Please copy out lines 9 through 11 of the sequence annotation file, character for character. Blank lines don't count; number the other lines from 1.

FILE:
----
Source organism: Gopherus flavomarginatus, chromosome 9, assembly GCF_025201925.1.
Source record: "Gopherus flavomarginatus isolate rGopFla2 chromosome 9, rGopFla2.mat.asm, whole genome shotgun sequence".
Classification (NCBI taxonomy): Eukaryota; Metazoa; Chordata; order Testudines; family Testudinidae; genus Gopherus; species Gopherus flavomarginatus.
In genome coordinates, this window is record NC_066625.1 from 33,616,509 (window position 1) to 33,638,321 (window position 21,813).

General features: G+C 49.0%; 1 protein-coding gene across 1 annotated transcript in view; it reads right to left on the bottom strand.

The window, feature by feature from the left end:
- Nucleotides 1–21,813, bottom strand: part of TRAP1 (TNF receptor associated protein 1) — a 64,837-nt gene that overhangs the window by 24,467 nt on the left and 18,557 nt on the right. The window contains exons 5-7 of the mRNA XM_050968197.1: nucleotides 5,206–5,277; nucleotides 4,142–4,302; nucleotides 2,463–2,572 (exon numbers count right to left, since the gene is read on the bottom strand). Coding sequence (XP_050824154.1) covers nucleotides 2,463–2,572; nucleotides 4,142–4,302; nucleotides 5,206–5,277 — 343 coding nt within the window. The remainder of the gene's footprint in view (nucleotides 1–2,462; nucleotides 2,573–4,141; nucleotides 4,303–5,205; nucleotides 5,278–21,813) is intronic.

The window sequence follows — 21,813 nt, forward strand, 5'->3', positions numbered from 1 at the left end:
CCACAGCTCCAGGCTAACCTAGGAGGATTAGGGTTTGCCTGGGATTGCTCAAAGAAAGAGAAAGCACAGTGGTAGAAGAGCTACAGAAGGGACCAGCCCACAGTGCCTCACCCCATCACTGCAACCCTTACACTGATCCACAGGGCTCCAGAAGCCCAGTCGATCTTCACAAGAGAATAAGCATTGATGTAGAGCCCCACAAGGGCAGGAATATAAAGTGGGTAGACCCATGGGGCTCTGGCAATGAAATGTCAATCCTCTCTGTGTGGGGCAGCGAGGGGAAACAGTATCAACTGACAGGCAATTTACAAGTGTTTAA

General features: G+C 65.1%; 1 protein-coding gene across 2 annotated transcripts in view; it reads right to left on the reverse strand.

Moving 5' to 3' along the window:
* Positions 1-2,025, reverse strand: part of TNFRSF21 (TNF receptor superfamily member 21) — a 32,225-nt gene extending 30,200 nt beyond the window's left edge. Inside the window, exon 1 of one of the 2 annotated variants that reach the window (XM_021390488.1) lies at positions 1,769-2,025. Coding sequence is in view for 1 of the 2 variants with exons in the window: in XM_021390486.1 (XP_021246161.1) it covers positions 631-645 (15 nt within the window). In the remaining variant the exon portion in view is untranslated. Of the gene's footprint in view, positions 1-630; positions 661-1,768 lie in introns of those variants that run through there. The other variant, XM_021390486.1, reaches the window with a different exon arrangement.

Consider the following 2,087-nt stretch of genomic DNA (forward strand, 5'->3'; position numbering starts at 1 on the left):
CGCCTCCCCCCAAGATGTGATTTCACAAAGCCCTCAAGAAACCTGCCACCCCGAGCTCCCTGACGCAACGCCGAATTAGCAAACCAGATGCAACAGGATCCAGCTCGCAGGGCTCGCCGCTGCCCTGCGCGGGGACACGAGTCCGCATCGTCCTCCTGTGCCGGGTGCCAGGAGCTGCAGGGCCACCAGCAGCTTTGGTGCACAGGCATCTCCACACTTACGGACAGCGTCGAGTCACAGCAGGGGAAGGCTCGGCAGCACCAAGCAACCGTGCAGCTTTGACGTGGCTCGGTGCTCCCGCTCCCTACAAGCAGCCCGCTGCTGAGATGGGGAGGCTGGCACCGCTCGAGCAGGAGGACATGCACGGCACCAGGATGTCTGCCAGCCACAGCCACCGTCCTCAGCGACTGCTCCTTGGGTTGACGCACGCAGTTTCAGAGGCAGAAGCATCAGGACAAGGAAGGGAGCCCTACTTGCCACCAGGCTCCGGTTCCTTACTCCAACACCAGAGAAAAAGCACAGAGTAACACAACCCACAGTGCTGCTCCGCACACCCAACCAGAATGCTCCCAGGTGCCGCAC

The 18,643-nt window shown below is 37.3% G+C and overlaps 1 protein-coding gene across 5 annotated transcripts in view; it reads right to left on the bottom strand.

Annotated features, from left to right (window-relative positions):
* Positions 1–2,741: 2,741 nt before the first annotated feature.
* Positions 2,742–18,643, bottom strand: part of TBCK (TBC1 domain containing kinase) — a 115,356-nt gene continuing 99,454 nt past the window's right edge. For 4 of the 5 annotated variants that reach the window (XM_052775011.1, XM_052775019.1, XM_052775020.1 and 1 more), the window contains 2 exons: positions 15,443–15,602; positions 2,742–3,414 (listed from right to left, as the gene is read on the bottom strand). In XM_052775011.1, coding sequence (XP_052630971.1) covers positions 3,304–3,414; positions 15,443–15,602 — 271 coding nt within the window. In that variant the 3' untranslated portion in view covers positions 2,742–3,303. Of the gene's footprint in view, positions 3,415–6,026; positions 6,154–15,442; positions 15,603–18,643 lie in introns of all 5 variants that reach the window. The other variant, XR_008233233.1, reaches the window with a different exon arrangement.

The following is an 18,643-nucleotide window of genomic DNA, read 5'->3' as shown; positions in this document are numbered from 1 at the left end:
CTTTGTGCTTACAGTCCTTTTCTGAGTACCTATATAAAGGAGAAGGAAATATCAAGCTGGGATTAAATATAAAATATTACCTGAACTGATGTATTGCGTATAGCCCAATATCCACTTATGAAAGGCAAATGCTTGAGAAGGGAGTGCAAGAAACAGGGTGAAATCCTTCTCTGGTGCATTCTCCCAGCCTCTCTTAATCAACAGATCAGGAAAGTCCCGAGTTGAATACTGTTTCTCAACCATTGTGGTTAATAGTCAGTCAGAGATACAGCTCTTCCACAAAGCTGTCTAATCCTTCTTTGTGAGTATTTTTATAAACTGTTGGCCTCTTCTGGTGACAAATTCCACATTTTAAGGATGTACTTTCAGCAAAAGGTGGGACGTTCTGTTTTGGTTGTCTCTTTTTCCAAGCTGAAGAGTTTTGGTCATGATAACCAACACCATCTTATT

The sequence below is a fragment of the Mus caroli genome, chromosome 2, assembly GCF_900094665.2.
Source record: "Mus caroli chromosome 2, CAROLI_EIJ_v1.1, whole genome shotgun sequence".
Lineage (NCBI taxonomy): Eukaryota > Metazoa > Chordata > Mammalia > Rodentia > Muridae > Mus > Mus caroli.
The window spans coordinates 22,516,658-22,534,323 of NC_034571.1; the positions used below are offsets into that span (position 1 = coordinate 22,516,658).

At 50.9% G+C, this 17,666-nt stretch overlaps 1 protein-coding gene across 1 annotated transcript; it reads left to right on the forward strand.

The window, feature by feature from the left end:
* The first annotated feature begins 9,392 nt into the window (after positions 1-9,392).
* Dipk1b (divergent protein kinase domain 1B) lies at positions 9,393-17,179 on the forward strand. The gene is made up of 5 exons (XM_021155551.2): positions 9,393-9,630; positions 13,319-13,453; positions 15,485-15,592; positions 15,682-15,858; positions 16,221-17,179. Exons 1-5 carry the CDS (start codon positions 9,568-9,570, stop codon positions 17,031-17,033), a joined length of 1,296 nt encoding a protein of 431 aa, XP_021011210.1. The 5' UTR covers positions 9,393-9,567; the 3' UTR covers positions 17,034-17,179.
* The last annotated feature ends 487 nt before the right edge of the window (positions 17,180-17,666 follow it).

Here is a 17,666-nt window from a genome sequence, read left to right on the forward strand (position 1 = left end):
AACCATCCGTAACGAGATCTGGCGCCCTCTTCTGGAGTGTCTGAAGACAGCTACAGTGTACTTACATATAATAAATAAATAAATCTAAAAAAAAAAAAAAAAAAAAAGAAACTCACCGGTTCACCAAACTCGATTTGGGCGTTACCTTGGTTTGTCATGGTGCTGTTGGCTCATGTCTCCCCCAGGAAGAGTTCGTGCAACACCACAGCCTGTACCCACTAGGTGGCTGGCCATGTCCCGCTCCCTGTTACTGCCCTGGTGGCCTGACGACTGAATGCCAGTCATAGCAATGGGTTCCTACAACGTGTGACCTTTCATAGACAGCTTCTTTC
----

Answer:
CCACAGCTCCAGGCTAACCTAGGAGGATTAGGGTTTGCCTGGGATTGCTCAAAGAAAGAGAAAGCACAGTGGTAGAAGAGCTACAGAAGGGACCAGCCCACAGTGCCTCACCCCATCACTGCAACCCTTACACTGATCCACAGGGCTCCAGAAGCCCAGTCGATCTTCACAAGAGAATAAGCATTGATGTAGAGCCCCACAAGGGCAGGAATATAAAGTGGGTAGACCCATGGGGCTCTGGCAATGAAATGTCAATCCTCTCTGTGTGGGGCAGCGAGGGGAAACAGTATCAACTGACAGGCAATTTACAAGTGTTTAA

General features: G+C 65.1%; 1 protein-coding gene across 2 annotated transcripts in view; it reads right to left on the reverse strand.

Moving 5' to 3' along the window: